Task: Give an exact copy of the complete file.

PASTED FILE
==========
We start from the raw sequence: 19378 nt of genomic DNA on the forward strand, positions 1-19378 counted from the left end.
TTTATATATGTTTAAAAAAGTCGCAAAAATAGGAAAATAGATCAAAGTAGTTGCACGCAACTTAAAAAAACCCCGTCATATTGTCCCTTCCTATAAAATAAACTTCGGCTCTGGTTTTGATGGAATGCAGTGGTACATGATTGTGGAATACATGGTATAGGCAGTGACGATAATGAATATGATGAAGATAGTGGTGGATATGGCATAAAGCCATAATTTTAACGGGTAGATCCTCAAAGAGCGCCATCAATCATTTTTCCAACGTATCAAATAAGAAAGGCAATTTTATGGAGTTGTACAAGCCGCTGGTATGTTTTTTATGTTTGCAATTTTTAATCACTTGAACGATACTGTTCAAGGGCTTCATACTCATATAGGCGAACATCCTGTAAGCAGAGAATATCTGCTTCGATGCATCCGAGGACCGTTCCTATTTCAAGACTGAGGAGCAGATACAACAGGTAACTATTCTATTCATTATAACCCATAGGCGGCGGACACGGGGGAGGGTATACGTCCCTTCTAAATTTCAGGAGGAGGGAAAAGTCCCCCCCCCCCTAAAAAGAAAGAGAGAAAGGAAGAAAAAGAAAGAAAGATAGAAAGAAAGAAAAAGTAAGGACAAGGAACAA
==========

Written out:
We start from the raw sequence: 19378 nt of genomic DNA on the forward strand, positions 1-19378 counted from the left end.
TTTATATATGTTTAAAAAAGTCGCAAAAATAGGAAAATAGATCAAAGTAGTTGCACGCAACTTAAAAAAACCCCGTCATATTGTCCCTTCCTATAAAATAAACTTCGGCTCTGGTTTTGATGGAATGCAGTGGTACATGATTGTGGAATACATGGTATAGGCAGTGACGATAATGAATATGATGAAGATAGTGGTGGATATGGCATAAAGCCATAATTTTAACGGGTAGATCCTCAAAGAGCGCCATCAATCATTTTTCCAACGTATCAAATAAGAAAGGCAATTTTATGGAGTTGTACAAGCCGCTGGTATGTTTTTTATGTTTGCAATTTTTAATCACTTGAACGATACTGTTCAAGGGCTTCATACTCATATAGGCGAACATCCTGTAAGCAGAGAATATCTGCTTCGATGCATCCGAGGACCGTTCCTATTTCAAGACTGAGGAGCAGATACAACAGGTAACTATTCTATTCATTATAACCCATAGGCGGCGGACACGGGGGAGGGTATACGTCCCTTCTAAATTTCAGGAGGAGGGAAAAGTCCCCCCCCCCCTAAAAAGAAAGAGAGAAAGGAAGAAAAAGAAAGAAAGATAGAAAGAAAGAAAAAGTAAGGACAAGGAACAA